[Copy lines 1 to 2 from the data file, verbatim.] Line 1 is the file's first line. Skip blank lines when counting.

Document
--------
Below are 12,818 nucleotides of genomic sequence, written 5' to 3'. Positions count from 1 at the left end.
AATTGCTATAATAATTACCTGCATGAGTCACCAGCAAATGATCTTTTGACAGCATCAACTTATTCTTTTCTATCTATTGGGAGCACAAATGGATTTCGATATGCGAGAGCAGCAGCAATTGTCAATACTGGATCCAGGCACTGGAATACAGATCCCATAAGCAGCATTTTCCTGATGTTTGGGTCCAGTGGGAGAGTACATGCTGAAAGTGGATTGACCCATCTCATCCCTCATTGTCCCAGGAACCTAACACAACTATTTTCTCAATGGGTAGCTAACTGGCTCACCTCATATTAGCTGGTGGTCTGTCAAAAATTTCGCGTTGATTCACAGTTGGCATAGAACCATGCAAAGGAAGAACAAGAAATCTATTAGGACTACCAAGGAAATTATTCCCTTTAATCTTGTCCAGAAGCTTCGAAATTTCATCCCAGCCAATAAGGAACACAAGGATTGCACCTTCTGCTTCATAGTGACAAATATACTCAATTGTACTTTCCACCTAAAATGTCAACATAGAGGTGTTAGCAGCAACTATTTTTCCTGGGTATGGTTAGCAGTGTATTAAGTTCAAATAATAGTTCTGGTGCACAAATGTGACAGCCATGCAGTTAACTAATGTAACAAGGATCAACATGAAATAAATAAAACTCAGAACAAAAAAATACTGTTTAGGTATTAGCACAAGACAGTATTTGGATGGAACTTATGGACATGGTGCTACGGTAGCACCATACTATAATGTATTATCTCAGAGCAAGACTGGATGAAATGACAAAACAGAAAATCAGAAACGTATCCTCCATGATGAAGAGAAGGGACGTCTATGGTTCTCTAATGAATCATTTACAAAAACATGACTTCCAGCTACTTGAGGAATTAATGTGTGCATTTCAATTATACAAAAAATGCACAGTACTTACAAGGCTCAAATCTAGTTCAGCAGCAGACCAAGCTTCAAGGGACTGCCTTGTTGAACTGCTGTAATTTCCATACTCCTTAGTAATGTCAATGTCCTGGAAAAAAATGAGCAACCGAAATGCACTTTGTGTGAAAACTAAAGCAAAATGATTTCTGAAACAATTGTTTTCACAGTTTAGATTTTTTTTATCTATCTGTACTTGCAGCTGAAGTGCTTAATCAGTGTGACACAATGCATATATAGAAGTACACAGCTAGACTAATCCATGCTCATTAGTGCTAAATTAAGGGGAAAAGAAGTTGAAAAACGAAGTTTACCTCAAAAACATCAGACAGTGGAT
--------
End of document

Below are 12,818 nucleotides of genomic sequence, written 5' to 3'. Positions count from 1 at the left end.
AATTGCTATAATAATTACCTGCATGAGTCACCAGCAAATGATCTTTTGACAGCATCAACTTATTCTTTTCTATCTATTGGGAGCACAAATGGATTTCGATATGCGAGAGCAGCAGCAATTGTCAATACTGGATCCAGGCACTGGAATACAGATCCCATAAGCAGCATTTTCCTGATGTTTGGGTCCAGTGGGAGAGTACATGCTGAAAGTGGATTGACCCATCTCATCCCTCATTGTCCCAGGAACCTAACACAACTATTTTCTCAATGGGTAGCTAACTGGCTCACCTCATATTAGCTGGTGGTCTGTCAAAAATTTCGCGTTGATTCACAGTTGGCATAGAACCATGCAAAGGAAGAACAAGAAATCTATTAGGACTACCAAGGAAATTATTCCCTTTAATCTTGTCCAGAAGCTTCGAAATTTCATCCCAGCCAATAAGGAACACAAGGATTGCACCTTCTGCTTCATAGTGACAAATATACTCAATTGTACTTTCCACCTAAAATGTCAACATAGAGGTGTTAGCAGCAACTATTTTTCCTGGGTATGGTTAGCAGTGTATTAAGTTCAAATAATAGTTCTGGTGCACAAATGTGACAGCCATGCAGTTAACTAATGTAACAAGGATCAACATGAAATAAATAAAACTCAGAACAAAAAAATACTGTTTAGGTATTAGCACAAGACAGTATTTGGATGGAACTTATGGACATGGTGCTACGGTAGCACCATACTATAATGTATTATCTCAGAGCAAGACTGGATGAAATGACAAAACAGAAAATCAGAAACGTATCCTCCATGATGAAGAGAAGGGACGTCTATGGTTCTCTAATGAATCATTTACAAAAACATGACTTCCAGCTACTTGAGGAATTAATGTGTGCATTTCAATTATACAAAAAATGCACAGTACTTACAAGGCTCAAATCTAGTTCAGCAGCAGACCAAGCTTCAAGGGACTGCCTTGTTGAACTGCTGTAATTTCCATACTCCTTAGTAATGTCAATGTCCTGGAAAAAAATGAGCAACCGAAATGCACTTTGTGTGAAAACTAAAGCAAAATGATTTCTGAAACAATTGTTTTCACAGTTTAGATTTTTTTTATCTATCTGTACTTGCAGCTGAAGTGCTTAATCAGTGTGACACAATGCATATATAGAAGTACACAGCTAGACTAATCCATGCTCATTAGTGCTAAATTAAGGGGAAAAGAAGTTGAAAAACGAAGTTTACCTCAAAAACATCAGACAGTGGAT